Pay Czar Expands Salary Caps

  • Playlist
  • Download
  • Embed
    <iframe src="" width="100%" height="290" frameborder="0" scrolling="no" title="NPR embedded audio player">
  • Transcript

Pay czar Kenneth Feignberg announced limits on compensation for second-tier executives at four companies that received the biggest government bailouts. Meanwhile, Wall Street giant Goldman Sachs announced that its bonuses for 2009 would be paid in stock, not cash.


Now to the topic of executive compensation. Today, the government's pay czar announced more limits on compensation, covering the four companies that have received the biggest bailouts. The latest limits apply to second-tier executives. At the same time, Goldman Sachs is instituting some of its own restrictions on bonuses.

NPR's John Ydstie reports.

JOHN YDSTIE: The four companies directly affected by the new rules are AIG, Citigroup, GM and its financing arm, GMAC. In October, Kenneth Feinberg, the government's pay czar, cracked down on the compensation packages of their top 25 executives. This ruling affects the pay of the next 75 highest earners. Among the restrictions is a $500,000 limit on cash compensation and the elimination of guaranteed bonuses.

Mr. KENNETH FEINBERG (Pay Czar): You have to earn those bonuses through performance. And our preference is that that performance be rewarded, in appropriate cases, in stock rather than cash, so that the individual's compensation is tied to the overall performance of the company.

YDSTIE: In fact, Feinberg said the new rules require that at least 50 percent of all bonuses be paid in long-term stock held for more than three years. Cash bonuses would have to be paid out over a two-year period. Ironically, late yesterday, Goldman Sachs, maybe the healthiest and most profitable firm on Wall Street, said that its top executives would receive their 2009 bonuses in stock, which they can't sell for five years.

Goldman has weathered public outrage over its plans to pay out record bonuses one year after taking and then paying back billions in government aid. Feinberg said he thinks the government's effort to set guidelines for executive pay may have played some role in Goldman's decision and others like it.

Mr. FEINBERG: These are the type of determinations that are consistent with what we have been advancing over the past few months and these are good signs.

YDSTIE: But executive pay consultant Steven Hall disagrees.

Mr. STEVEN HALL (Executive Pay Consultant): I'm not sure how people on Main Street, who I think are voicing a lot of this outrage right now, I'm not sure how they are being made better out of this whole thing. In fact, in some cases, we might even be able to argue that they're worse off because there's no tax revenue coming into the states or federal government from these amounts being paid to people.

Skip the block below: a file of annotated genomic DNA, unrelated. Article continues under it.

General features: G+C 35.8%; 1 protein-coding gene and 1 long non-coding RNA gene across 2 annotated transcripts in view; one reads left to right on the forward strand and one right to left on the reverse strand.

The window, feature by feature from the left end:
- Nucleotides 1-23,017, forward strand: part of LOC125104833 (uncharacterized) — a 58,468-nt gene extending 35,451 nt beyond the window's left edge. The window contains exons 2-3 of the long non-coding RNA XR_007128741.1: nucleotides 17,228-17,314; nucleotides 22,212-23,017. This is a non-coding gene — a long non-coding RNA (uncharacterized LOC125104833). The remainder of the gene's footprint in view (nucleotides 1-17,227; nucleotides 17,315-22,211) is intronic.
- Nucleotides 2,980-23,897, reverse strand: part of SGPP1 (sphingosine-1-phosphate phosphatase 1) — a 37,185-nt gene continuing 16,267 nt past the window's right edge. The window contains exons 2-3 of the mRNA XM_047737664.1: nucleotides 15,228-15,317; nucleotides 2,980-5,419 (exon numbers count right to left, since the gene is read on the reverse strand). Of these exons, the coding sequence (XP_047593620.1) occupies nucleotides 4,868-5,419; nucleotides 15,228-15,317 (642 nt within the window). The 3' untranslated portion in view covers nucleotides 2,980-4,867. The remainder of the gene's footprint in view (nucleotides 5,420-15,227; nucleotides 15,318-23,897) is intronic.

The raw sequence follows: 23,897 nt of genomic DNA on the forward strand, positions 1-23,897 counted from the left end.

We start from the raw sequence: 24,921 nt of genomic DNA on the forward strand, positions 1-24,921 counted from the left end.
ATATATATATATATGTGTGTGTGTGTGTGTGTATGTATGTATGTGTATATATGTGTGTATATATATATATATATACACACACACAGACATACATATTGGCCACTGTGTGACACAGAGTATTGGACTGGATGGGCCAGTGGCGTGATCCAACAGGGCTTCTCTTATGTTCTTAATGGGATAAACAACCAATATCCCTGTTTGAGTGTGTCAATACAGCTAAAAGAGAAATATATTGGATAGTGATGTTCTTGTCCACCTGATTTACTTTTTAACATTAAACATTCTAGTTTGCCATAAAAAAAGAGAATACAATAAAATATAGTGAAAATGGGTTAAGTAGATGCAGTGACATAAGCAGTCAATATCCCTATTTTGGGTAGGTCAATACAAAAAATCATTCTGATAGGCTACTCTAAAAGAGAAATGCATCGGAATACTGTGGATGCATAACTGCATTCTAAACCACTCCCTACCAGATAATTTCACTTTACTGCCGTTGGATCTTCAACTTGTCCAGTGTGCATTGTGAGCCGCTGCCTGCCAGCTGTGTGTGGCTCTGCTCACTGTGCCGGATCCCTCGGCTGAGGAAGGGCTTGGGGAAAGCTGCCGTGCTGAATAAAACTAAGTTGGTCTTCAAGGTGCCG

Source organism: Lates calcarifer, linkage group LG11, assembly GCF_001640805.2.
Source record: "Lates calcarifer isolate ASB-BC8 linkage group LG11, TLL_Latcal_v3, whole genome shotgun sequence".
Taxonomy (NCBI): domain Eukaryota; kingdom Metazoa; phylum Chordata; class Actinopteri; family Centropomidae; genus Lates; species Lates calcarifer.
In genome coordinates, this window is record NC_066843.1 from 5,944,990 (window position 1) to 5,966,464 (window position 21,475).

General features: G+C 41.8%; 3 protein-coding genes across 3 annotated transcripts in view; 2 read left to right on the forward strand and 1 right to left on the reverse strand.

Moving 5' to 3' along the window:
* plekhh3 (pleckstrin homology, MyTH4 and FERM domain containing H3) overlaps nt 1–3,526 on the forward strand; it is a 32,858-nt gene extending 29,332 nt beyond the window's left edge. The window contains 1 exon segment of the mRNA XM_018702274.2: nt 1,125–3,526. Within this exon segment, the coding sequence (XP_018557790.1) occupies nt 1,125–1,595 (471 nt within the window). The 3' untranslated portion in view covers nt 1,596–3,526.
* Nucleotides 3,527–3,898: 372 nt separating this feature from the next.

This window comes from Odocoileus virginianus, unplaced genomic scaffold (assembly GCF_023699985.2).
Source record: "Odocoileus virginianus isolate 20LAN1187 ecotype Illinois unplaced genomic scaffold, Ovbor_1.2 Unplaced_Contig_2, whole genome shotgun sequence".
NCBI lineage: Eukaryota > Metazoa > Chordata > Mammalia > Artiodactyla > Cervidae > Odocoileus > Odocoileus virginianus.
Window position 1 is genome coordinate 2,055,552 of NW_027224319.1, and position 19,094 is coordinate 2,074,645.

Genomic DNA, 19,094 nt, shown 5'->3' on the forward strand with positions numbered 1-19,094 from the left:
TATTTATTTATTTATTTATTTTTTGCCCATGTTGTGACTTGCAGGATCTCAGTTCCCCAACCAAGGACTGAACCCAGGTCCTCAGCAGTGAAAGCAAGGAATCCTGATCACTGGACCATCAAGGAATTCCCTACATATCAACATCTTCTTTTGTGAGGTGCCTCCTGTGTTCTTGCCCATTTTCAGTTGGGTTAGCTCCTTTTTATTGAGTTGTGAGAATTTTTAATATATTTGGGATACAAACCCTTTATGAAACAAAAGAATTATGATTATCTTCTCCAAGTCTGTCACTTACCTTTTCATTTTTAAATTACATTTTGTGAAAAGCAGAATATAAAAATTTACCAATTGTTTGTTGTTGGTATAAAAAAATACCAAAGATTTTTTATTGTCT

YDSTIE: Hall also worries that talented executives are leaving these troubles companies because of limits on pay. Feinberg said that was also a concern of the four companies he is overseeing. So he exempted nearly a dozen executives from the caps.

Mr. FEINBERG: It's written right in the law that my determinations, concerning compensation, must be based at least in part on these companies thriving, retaining talent, paying competitive wages. So, it is a factor, a very important factor. I think we have struck the balance pretty well.

YDSTIE: Because they're coming so late in the year, the restrictions announced today won't have much effect on executive salaries for 2009. But any year-end bonuses will be governed by the new rules. And the rules will set a baseline for salaries that covered companies for 2010. Chrysler and its financing arm are excluded from the deal because all of their second-tier executives will make less than $500,000 in 2009.

John Ydstie, NPR News, Washington.

Copyright © 2009 NPR. All rights reserved. Visit our website terms of use and permissions pages at for further information.

NPR transcripts are created on a rush deadline by a contractor for NPR, and accuracy and availability may vary. This text may not be in its final form and may be updated or revised in the future. Please be aware that the authoritative record of NPR’s programming is the audio.



Please keep your community civil. All comments must follow the Community rules and terms of use, and will be moderated prior to posting. NPR reserves the right to use the comments we receive, in whole or in part, and to use the commenter's name and location, in any medium. See also the Terms of Use, Privacy Policy and Community FAQ.

NPR thanks our sponsors

Become an NPR sponsor

Support comes from